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    The purpose of this study was to make a trial production of an atmospheric-pressure hyperoxia controlled room (APHCR) and to verify its possibility for application of therapeutic exercise for pulmonary disorder patient and elderly. This room was with a vinyl chloride air tent, and hyperoxia gas generated system was used by a separate system of the polyimide membrane. This system could control O_2 concentration from atmosphere to 35% variably. Physiological changes were observed at rest and during exercise in different conditions of 20.9% and 30% O_2 concentration. SpO_2 in 20.9% O_2 condition decreased from 98.1% at rest to 96.9% at exercise, but SpO_2 in 30% O_2 condition was not changed between rest and exercise. Significantly higher physical working capacity (Watts) was observed at the same physiological strain(120bpm in heart rate) in a condition of 30% O_2 (73.3 Watts) compared with that in 20.9% O_2 (94.1 Watts). The results suggest that this trial production of APHCR can be applied to patients who can not perform whole body exercise to keep and improve their physical fitness due to pulmonary dysfunction or aging in atmospheric condition.
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  • Maki Kasai, Kayoko Kawahara, Masako Sugimoto
    Type: Article
    2006 Volume 9 Issue 2 Pages 102-111
    Published: August 25, 2006
    Released: October 27, 2017
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    Objectives: As a preliminary survey, to define the participants' views on husbands' childcare support for mothers with infants and on marital relationships, and to identify the two concepts' factor structure. Methods: A self-entry, anonymous questionnaire survey drawn up by the researcher was carried out, targeting 95 mothers who visited Health Center "A" for their children's 18-month health checkups, and their husbands. The questionnaire focused on issues such as "husbands' childcare support" and "marital relationships," as well as the subjects' basic attributes. Results and discussion: Valid responses were obtained from 84 wives and 34 husbands. 1) As a result of conducting a factor analysis of "husbands' childcare support" and "marital relationships," each was found to constitute one factor. 2) With respect to the average scores of a number of questions pertaining to "husbands' childcare support" and "marital relationships" and the average factor scores for "marital relationships," the husbands' average scores tended to be higher than those of the wives. 3) If a husband and wife were regarded as a pair, the couple was deemed to have more or less the same awareness/in their answers concerning "husbands' childcare support" and "marital relationships." Conclusion: This study suggested the need to carry out a reexamination in the future by increasing the number of data to sufficient levels, and to take into consideration the subjects' basic attributes and special characteristics.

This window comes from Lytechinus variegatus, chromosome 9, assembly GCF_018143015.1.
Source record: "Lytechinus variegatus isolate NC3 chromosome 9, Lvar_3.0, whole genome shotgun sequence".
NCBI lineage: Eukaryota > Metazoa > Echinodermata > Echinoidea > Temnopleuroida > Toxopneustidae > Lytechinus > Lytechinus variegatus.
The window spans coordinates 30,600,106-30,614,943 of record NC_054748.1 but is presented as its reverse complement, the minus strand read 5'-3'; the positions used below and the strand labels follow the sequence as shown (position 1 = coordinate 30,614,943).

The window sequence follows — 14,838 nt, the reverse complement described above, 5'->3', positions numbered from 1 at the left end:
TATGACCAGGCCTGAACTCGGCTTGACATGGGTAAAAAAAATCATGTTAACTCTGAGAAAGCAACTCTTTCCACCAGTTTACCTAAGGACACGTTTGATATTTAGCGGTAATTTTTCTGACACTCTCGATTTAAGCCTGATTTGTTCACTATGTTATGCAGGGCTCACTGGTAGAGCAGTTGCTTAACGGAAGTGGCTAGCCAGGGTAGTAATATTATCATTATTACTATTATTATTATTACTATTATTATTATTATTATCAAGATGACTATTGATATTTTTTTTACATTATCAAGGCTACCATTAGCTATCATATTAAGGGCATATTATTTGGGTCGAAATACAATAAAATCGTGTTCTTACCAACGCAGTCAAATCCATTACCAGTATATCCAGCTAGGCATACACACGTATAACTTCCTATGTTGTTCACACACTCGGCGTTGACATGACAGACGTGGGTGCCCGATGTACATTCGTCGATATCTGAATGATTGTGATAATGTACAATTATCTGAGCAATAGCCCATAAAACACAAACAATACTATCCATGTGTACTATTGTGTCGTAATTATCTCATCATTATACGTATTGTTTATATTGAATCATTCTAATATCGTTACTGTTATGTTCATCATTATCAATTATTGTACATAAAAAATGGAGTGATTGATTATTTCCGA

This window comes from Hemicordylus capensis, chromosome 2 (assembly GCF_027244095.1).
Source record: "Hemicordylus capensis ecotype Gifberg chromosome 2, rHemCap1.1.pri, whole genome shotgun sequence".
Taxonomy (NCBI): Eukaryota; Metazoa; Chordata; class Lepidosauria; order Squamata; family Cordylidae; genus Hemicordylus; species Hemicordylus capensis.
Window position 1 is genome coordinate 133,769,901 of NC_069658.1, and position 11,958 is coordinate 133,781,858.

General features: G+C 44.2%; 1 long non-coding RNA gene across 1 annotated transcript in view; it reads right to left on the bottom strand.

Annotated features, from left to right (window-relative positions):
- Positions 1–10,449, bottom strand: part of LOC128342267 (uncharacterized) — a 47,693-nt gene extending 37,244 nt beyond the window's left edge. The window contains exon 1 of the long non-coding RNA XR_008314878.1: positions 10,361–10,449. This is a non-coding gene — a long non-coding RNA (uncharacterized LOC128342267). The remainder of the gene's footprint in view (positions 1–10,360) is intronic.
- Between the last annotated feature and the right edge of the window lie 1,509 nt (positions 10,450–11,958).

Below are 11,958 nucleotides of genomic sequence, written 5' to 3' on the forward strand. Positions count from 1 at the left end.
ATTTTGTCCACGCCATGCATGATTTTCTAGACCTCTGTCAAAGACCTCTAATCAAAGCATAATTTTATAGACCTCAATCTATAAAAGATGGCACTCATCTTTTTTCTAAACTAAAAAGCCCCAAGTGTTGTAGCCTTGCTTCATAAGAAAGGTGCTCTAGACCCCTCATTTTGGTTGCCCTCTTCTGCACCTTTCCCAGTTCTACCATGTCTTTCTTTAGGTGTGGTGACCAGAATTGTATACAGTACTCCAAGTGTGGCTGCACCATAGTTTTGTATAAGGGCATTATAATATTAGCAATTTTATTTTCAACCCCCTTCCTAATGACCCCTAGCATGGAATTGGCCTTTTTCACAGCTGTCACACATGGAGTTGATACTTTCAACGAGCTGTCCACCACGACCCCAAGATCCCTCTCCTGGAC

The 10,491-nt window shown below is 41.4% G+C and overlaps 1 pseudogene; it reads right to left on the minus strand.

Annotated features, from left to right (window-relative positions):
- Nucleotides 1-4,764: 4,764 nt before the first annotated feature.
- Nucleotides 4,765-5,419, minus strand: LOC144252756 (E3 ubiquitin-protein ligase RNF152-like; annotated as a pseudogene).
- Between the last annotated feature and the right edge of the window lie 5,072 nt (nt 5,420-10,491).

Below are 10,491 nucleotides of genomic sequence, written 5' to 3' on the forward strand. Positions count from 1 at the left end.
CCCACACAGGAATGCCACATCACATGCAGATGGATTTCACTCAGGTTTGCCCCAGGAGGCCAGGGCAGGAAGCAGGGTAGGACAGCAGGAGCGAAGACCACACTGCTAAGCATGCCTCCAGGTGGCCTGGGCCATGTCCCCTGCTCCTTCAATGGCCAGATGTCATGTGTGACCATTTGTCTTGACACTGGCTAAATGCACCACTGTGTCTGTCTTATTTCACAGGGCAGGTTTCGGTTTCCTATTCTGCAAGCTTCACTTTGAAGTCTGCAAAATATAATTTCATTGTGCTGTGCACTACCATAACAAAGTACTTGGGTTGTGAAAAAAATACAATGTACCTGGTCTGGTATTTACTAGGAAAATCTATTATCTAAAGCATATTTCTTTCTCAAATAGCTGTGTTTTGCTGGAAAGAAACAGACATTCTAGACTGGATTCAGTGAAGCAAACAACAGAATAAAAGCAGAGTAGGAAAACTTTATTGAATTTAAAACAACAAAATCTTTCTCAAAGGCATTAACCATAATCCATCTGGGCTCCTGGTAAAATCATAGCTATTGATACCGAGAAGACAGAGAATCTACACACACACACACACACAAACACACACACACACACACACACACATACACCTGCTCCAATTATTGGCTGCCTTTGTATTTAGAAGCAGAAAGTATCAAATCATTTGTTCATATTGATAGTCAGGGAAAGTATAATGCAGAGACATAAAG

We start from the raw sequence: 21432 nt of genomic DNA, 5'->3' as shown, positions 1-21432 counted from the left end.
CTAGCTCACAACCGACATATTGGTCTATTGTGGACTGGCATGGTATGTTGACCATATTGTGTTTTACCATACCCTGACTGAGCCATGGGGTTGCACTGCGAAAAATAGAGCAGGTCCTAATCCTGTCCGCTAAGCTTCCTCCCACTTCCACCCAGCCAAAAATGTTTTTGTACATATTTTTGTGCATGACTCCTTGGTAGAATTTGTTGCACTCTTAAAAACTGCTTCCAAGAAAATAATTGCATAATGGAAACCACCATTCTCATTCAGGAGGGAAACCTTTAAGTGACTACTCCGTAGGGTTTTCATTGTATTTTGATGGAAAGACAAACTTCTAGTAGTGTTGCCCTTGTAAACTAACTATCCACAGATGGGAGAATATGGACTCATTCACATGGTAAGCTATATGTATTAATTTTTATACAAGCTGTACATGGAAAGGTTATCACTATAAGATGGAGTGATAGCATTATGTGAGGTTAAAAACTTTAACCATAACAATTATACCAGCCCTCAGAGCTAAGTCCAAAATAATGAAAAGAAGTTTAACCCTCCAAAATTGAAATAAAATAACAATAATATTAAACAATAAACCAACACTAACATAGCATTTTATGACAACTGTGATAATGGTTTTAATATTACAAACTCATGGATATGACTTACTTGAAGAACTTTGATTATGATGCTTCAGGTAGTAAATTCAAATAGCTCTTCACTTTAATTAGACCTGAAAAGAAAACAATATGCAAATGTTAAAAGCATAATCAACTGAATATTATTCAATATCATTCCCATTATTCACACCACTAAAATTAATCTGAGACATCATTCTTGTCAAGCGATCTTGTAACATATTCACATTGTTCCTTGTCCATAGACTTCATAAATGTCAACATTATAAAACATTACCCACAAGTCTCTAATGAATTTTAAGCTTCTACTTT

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  • Yuka Ito, Motoe Yamamura
    Type: Article
    2006 Volume 9 Issue 2 Pages 112-119
    Published: August 25, 2006
    Released: October 27, 2017
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    The purpose of this study was to evaluate the self-efficacy of people with schizophrenia to improve their living in the community. For this purpose, 34 schizophrenia patients, attending to a sheltered workshop, a small-scale vocational training facility or a group work facility, were examined by Self-Efficacy for Community Life Scale (SECL), Psychiatric Rehabilitation Rating Scale of Activities (REHAB), and WHO/QOL-26. There was a statistically significant correlation between the answers to question 'Can you alleviate your stress by appropriate activities?' of SECL and 'Clearness of speech' of REHAB (p<0.01), as well as between the answers to question 'Do you go to the hospital if your disease gets worse?' of SECL and 'Communication outside the ward' of REHAB (p<0.05). There was also a statistically significant correlation between the results of SECL and WHO/QOL-26, except for that between the 'Therapy activities' of SECL and 'Social relationships' or 'Overall QOL' of WHO/QOL-26. There was also a negative correlation among the particular results of SECL, WHO/QOL-26 and REHAB. It was concluded that the improvement of self-efficacy could have positive effects on living in the community of people with schizophrenia.